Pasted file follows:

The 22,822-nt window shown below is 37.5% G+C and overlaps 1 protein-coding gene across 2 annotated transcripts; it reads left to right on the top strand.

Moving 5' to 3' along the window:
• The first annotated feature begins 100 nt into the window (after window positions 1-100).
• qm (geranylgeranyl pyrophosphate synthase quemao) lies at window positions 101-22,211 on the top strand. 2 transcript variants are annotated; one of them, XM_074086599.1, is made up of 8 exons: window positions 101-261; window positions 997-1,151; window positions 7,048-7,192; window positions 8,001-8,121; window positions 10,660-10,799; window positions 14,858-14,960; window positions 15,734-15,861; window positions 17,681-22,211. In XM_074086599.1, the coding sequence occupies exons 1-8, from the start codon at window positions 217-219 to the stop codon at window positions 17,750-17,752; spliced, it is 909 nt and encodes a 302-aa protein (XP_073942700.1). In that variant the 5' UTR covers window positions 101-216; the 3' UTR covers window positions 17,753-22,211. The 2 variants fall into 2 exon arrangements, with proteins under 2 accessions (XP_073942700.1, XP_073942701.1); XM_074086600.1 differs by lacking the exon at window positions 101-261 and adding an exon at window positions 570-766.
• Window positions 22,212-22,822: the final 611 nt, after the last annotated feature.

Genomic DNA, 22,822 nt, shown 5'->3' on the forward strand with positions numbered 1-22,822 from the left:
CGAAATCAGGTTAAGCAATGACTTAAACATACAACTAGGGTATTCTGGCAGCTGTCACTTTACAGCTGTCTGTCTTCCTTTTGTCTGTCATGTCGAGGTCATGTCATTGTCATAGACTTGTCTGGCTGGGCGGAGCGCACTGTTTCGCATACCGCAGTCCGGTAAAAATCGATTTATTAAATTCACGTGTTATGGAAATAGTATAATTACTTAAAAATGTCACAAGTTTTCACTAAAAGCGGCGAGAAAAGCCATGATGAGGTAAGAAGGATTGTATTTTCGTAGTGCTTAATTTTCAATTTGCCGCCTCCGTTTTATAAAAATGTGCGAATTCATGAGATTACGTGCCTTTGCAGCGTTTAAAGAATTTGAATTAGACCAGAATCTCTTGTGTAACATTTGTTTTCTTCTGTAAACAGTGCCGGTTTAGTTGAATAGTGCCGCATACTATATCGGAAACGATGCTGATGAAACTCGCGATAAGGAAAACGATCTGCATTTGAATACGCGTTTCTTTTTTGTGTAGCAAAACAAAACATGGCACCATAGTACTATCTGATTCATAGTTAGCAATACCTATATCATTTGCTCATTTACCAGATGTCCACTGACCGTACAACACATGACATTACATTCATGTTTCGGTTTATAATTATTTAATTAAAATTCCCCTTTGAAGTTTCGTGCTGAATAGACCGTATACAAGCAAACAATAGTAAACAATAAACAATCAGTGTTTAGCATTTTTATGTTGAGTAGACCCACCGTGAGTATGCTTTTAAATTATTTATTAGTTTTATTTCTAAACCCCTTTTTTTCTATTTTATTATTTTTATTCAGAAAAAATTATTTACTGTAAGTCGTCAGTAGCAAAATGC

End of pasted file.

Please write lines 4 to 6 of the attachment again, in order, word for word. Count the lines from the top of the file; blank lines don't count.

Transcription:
• qm (geranylgeranyl pyrophosphate synthase quemao) lies at window positions 101-22,211 on the top strand. 2 transcript variants are annotated; one of them, XM_074086599.1, is made up of 8 exons: window positions 101-261; window positions 997-1,151; window positions 7,048-7,192; window positions 8,001-8,121; window positions 10,660-10,799; window positions 14,858-14,960; window positions 15,734-15,861; window positions 17,681-22,211. In XM_074086599.1, the coding sequence occupies exons 1-8, from the start codon at window positions 217-219 to the stop codon at window positions 17,750-17,752; spliced, it is 909 nt and encodes a 302-aa protein (XP_073942700.1). In that variant the 5' UTR covers window positions 101-216; the 3' UTR covers window positions 17,753-22,211. The 2 variants fall into 2 exon arrangements, with proteins under 2 accessions (XP_073942700.1, XP_073942701.1); XM_074086600.1 differs by lacking the exon at window positions 101-261 and adding an exon at window positions 570-766.
• Window positions 22,212-22,822: the final 611 nt, after the last annotated feature.

Genomic DNA, 22,822 nt, shown 5'->3' on the forward strand with positions numbered 1-22,822 from the left: